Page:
CK: I have a whole year [left], and it's awesome. I am glad it happened like that. I felt like college was weaning me off gymnastics, taking me out of it without completely dropping it. When you're a high-level athlete, to completely stop is just crazy. You don't know what to do with yourself. You don't know what to do with your life. So college has taught me that gymnastics isn't something you do your entire life. You progressively stop. Next year I'll have school without gymnastics. It will be interesting, and I'm excited for it.
IG: What is the story behind the 15 pairs of boxing gloves you brought into the locker room before a recent meet?
CK: Every year we've done something different. In 2006 we had "Bling It" glasses with sparkles on them, and it was fun because we were going to try to "bling" the championship home. This year, I was like, "We need something." All of us are fighters. When we're down, we fight, and we wanted to start fighting before we were even down - for ourselves and our team. We wanted to bring everyone together, so instead of some cheesy little gift, why not bring real boxing gloves and sort of punch around? I didn't tell anyone before we brought them out, and they were so excited, and I was excited that they were, too. We had some ups and downs in the meets prior to that. We'd have a really great and then a not really great meet. It was like, "We need to get into this. We need to have fun and be energetic and enthusiastic." It was just a gimmick, and gimmicks are fun sometimes. It really did help our competition.
Courtney Kupets (Univ. of Georgia)
IG: What is your motivation for continuing to compete your hardest skills, when with college rules you could probably score well with less?
CK: We've always been told by (Georgia head coach) Suzanne (Yoculan) that we can always go back to easier skills if we're not doing the bigger ones cleanly. But if we're doing the big ones cleanly, there's no need for us to do the smaller skills. College gymnastics is all about hitting those handstands and sticking those landings, so if we can do those big skills, why not have great gymnastics?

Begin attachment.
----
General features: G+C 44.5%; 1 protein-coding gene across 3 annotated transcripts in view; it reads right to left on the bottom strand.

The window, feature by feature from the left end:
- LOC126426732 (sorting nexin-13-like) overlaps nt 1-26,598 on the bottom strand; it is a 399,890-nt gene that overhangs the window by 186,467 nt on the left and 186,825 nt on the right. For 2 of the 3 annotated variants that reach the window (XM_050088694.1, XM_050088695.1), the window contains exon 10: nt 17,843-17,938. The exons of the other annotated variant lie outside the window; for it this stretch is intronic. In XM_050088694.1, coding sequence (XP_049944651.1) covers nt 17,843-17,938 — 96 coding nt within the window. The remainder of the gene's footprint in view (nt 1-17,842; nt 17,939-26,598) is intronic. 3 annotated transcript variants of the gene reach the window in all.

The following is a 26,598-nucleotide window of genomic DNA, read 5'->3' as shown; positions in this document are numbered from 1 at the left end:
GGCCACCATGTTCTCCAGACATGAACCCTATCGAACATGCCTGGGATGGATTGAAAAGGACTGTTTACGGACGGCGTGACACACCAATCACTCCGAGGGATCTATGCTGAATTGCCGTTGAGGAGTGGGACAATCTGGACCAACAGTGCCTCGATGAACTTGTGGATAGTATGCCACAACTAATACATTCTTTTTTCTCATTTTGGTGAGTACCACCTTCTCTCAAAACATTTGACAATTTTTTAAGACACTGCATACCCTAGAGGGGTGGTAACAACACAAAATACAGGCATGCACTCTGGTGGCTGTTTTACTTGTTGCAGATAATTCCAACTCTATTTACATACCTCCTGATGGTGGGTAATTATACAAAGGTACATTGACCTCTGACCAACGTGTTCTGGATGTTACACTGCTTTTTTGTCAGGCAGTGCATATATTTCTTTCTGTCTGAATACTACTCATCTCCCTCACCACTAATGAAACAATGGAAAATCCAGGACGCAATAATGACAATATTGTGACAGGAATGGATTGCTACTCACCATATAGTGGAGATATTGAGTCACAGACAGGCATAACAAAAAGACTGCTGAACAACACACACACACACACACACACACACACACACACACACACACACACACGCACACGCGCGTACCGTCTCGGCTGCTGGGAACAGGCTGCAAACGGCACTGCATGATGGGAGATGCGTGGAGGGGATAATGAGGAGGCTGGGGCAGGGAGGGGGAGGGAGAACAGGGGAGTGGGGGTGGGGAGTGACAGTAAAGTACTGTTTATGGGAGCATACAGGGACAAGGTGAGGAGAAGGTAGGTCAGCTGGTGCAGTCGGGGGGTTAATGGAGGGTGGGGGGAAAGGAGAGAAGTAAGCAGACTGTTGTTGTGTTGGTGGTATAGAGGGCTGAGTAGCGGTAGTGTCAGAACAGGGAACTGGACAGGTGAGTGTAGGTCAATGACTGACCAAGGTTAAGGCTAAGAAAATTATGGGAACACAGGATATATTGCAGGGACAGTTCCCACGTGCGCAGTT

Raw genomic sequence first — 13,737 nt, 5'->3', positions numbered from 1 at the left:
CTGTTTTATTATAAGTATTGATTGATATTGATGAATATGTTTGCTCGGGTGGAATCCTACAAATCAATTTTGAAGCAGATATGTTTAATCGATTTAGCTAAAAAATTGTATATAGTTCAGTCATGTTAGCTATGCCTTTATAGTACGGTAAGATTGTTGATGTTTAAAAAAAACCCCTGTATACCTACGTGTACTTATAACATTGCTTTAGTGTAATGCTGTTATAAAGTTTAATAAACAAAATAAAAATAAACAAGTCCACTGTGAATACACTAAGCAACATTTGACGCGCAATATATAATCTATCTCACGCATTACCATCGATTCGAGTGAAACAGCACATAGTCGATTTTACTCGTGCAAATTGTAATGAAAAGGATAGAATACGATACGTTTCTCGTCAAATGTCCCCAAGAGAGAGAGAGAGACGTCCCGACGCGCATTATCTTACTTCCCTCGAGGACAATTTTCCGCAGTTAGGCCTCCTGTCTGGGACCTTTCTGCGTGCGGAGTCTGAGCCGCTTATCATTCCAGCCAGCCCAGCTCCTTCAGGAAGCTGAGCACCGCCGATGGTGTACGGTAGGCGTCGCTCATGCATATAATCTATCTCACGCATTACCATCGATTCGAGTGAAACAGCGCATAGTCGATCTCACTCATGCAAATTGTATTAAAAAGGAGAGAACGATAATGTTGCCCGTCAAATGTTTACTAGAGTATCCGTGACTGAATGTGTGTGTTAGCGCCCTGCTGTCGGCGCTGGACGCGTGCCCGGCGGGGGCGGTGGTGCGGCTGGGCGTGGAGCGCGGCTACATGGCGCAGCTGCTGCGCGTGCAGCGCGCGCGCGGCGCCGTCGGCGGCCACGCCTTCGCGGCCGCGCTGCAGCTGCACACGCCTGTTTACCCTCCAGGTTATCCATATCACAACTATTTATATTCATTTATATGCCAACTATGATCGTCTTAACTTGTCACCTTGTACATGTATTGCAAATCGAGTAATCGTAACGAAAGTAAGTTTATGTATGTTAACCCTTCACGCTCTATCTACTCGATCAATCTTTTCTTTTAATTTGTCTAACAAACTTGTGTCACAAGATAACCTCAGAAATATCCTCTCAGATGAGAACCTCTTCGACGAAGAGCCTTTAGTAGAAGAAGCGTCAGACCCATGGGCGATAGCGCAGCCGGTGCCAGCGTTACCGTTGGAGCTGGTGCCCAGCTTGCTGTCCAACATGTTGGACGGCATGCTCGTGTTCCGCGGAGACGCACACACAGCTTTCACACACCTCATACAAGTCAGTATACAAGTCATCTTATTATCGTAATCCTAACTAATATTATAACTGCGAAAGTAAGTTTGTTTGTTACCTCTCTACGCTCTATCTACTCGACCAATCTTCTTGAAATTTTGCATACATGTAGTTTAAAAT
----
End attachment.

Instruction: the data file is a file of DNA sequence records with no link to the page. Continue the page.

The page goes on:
IG: Looking back, which moments of your career stand out the most?
CK: There are two things. The first was before college, when I won the gold medal on bars at the 2002 Worlds. It was crazy. I wasn't really expected to win. I was kind of young and immature, and I still had braces! The other was when we won our first (NCAA) championship in my freshman year, just going through the battles with the team. To be in this new experience, and come out at the end of the year with a national championship and getting that (NCAA championship) ring, was the best feeling you could ever have.
IG: How much of an influence does your faith have in your gymnastics?
K: It's definitely a 90 percent faith game. Every meet I'm praying, "Just help me through this." All my routines are God's glory. He gives me the glory to do them, so why not do them to the best of my ability with His help? A couple of us on the team talk to each other about faith, even during the meet. We forget about it sometimes and we struggle, but I think that's what gives us those great moments of performance — when we struggle and still are content. Faith is huge, and without God, I would be nowhere right now! We have a Team United on campus, which is a Fellowship of Christian Athletes and Athletes in Action, together. We have weekly meetings with a lot of different sports teams, so it's great.
IG: How have you been able to maintain your fitness level from your international career, at age 22?
CK: I think I was a little out of shape last summer, because I completely stopped working out. It was kind of hard, but it was interesting. I'd never been like that before. You keep a balanced mentality. You eat normal food, and you have sweets, but you work out. I think it's about maintaining a balance. Some people are too picky, and think they shouldn't eat this or that, but I think if you maintain portions, you can eat anything.
IG: Based on your college training limit of 20 hours per week, and looking back on your elite training, do you still think it's necessary for a developing gymnast to train 40 hours per week?
CK: Getting to that point, you're learning new skills, and you need a lot of hours in the gym. But once you get those skills, you definitely don't need to be in there as long. Like Suzanne says, you can get in and get out if you hit that first routine. We want to hit those routines. We don't want to do more and fall on more. We want to do fewer and hit them.
IG: What do you think is the hardest thing for gymnasts to handle?
CK: There are two things that are the hardest about gymnastics: injury and fear. I've battled both of them. It's just how you get through them. If you believe you can get through an injury and fight back, and you really love gymnastics enough, you can get through it. With fear, you have to go back to the basics. Fear is incredible in gymnastics, because you're throwing yourself around on equipment and you have to land on your feet or you're going to hurt yourself. I think the fear is that you'll hurt yourself. Those two things are so hard in gymnastics. They're not fun at all, but if you can get through them, it makes everything worth it.
Courtney Kupets is featured in the following issues of International Gymnast magazine:
June 2007: NCAA Championships report
June 2006: NCAA Championships report
October 2004: Athens Olympic Games special issue
August/September 2004: U.S. Championships report, U.S. Olympic Trials report
August/September 2003: Kupets on cover photo collage, U.S. Championships report
February 2003: Kupets in center poster collage
January 2003: Kupets on cover photo collage, 2002 World Championships coverage
April 2002: Kupets on cover, Kupets profile, American Cup report